GUERRERO v. TELLEZ et al.
We granted Olivares Guerrero's application for interlocutory appeal to decide whether the trial court erred in denying his motion to dismiss a complaint filed against him. Guerrero sought dismissal on the ground that he had not been properly served and that the court lacked personal jurisdiction over him. We agree with Guerrero that he was not properly served, that the plaintiffs did not comply with the Georgia Nonresident Motorist Act, and that personal jurisdiction was lacking. We therefore reverse the trial court's denial of Guerrero's motion to dismiss.
The complaint sought damages incurred by Guillermo Tellez and Victor Moreno in an automobile collision in Chamblee, Georgia. In their response in opposition to Guerrero's motion to dismiss, plaintiffs indicated they had originally filed suit in Whitfield County against Guerrero and Virginia Dominquez, the registered owner of the vehicle. They alleged that Dominquez had negligently entrusted her vehicle to Guerrero. Dominquez was served and answered but denied negligent entrustment. Plaintiffs' counsel then received a letter from Dominquez's counsel stating that Guerrero was a permissive user of Dominquez's van and that Dominquez had no liability for negligent entrustment because she did not know Guerrero to be a reckless driver. Dominquez's counsel further informed plaintiffs that they would not defend Guerrero unless he was first found and served. The plaintiffs subsequently dismissed the Whitfield County action.
Plaintiffs tried unsuccessfully to locate Guerrero. They attempted to verify the California address on his driver's license and in the accident report through the post office and hired a skip tracer. In a report made nearly a year after the accident, the skip tracer indicated that Guerrero's California driver's license had expired, and she was unable to develop any information on his whereabouts. Plaintiffs then filed this action against Guerrero in DeKalb County.
Service of the complaint on Guerrero was attempted under the Georgia Nonresident Motorist Act, OCGA §§ 40-12-1 through 40-12-8. OCGA § 40-12-2 provides that service of process on a nonresident motorist is to be made by serving a copy of the complaint on the Georgia Secretary of State, and it is sufficient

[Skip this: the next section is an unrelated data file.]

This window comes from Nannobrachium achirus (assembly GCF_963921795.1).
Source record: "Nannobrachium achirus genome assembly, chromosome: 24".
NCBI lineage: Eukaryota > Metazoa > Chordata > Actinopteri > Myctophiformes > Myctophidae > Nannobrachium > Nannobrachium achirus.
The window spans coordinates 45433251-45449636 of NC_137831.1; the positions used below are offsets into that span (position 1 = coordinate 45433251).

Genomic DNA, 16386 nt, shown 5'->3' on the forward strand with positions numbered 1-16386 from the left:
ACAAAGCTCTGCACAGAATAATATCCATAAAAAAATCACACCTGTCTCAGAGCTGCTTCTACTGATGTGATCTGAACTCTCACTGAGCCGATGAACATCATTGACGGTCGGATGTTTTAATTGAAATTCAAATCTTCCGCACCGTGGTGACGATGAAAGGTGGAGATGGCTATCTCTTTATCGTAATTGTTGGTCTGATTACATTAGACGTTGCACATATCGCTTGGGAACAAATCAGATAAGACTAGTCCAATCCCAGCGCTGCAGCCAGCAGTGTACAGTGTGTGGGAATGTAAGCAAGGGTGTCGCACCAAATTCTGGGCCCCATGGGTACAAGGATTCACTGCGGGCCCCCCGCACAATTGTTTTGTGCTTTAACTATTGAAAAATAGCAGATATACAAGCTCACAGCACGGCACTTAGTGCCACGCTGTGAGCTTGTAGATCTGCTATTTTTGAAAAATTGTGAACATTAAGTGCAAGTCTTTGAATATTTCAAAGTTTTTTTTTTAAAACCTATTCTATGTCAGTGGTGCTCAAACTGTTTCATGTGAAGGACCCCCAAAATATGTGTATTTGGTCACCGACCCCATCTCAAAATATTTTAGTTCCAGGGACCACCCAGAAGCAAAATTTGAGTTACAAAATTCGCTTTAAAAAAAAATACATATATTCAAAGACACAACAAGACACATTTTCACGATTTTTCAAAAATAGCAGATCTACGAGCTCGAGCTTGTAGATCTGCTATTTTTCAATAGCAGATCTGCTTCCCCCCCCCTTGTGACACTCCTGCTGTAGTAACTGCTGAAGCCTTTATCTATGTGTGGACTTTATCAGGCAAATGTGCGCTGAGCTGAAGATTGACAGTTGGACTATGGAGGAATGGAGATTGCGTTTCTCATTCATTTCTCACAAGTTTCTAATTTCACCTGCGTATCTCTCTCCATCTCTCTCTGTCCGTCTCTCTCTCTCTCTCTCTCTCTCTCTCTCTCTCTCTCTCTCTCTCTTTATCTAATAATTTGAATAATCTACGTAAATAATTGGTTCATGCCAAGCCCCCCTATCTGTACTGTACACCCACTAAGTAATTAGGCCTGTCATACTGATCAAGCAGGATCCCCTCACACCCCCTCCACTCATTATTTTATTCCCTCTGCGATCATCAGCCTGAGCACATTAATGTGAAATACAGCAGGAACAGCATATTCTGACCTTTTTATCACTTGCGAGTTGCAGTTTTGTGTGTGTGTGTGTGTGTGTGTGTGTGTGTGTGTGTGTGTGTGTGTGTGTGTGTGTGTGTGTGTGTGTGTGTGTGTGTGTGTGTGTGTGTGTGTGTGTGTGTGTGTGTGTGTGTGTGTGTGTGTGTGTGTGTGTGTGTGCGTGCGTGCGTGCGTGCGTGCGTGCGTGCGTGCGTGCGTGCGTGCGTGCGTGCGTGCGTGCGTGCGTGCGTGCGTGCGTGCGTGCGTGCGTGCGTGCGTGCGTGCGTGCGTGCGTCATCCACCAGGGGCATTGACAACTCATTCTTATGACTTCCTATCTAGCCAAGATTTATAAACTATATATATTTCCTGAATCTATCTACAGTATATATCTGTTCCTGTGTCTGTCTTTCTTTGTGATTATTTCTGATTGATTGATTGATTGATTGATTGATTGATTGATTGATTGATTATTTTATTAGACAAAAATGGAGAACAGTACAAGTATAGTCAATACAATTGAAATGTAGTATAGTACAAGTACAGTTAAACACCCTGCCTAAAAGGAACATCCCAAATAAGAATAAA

provided that notice of such service and a copy of the complaint and process are forthwith sent by registered or certified mail by the plaintiff to the defendant, if his address is known, and the defendant's return receipt and the plaintiff's affidavit of compliance with this Code section are appended to the summons or other process and filed with the summons, complaint, and other papers in the case in the court wherein the action is pending.
Plaintiffs mailed a copy of the complaint and process by certified mail to Guerrero at the address on his driver's license and in the accident report in Carlsbad, California. The certified mail was returned unclaimed after three attempts at delivery. Nevertheless, the plaintiffs then filed an affidavit of compliance with OCGA § 40-12-2, attaching a copy of the unsigned certified mail receipt and the envelope stamped “unclaimed.” Guerrero then filed his motion to dismiss on the grounds of insufficient service of process and lack of personal jurisdiction.
1. Guerrero contends the trial court erred in denying his motion to dismiss for insufficiency of service of process because the service requirements of OCGA § 40-12-2 were not met. We agree.